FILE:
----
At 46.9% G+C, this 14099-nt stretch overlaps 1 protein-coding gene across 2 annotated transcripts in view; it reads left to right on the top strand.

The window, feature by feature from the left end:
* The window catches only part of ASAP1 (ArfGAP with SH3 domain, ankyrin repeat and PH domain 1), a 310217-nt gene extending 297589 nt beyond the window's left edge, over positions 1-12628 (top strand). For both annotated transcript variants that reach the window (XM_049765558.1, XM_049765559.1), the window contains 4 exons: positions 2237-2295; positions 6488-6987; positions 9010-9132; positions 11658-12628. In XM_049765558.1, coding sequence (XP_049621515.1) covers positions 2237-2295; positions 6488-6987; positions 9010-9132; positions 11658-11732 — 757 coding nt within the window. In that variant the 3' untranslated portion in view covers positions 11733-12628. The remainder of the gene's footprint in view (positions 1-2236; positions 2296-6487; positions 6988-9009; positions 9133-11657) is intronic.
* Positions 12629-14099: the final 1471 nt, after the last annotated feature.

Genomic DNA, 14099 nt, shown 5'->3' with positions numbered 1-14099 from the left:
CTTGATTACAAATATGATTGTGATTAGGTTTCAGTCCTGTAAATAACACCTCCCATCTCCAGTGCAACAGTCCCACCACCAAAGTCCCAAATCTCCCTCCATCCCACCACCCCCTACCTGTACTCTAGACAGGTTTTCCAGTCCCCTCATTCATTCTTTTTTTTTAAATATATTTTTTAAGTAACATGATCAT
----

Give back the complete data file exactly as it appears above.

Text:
At 46.9% G+C, this 14099-nt stretch overlaps 1 protein-coding gene across 2 annotated transcripts in view; it reads left to right on the top strand.

The window, feature by feature from the left end:
* The window catches only part of ASAP1 (ArfGAP with SH3 domain, ankyrin repeat and PH domain 1), a 310217-nt gene extending 297589 nt beyond the window's left edge, over positions 1-12628 (top strand). For both annotated transcript variants that reach the window (XM_049765558.1, XM_049765559.1), the window contains 4 exons: positions 2237-2295; positions 6488-6987; positions 9010-9132; positions 11658-12628. In XM_049765558.1, coding sequence (XP_049621515.1) covers positions 2237-2295; positions 6488-6987; positions 9010-9132; positions 11658-11732 — 757 coding nt within the window. In that variant the 3' untranslated portion in view covers positions 11733-12628. The remainder of the gene's footprint in view (positions 1-2236; positions 2296-6487; positions 6988-9009; positions 9133-11657) is intronic.
* Positions 12629-14099: the final 1471 nt, after the last annotated feature.

Genomic DNA, 14099 nt, shown 5'->3' with positions numbered 1-14099 from the left:
CTTGATTACAAATATGATTGTGATTAGGTTTCAGTCCTGTAAATAACACCTCCCATCTCCAGTGCAACAGTCCCACCACCAAAGTCCCAAATCTCCCTCCATCCCACCACCCCCTACCTGTACTCTAGACAGGTTTTCCAGTCCCCTCATTCATTCTTTTTTTTTAAATATATTTTTTAAGTAACATGATCAT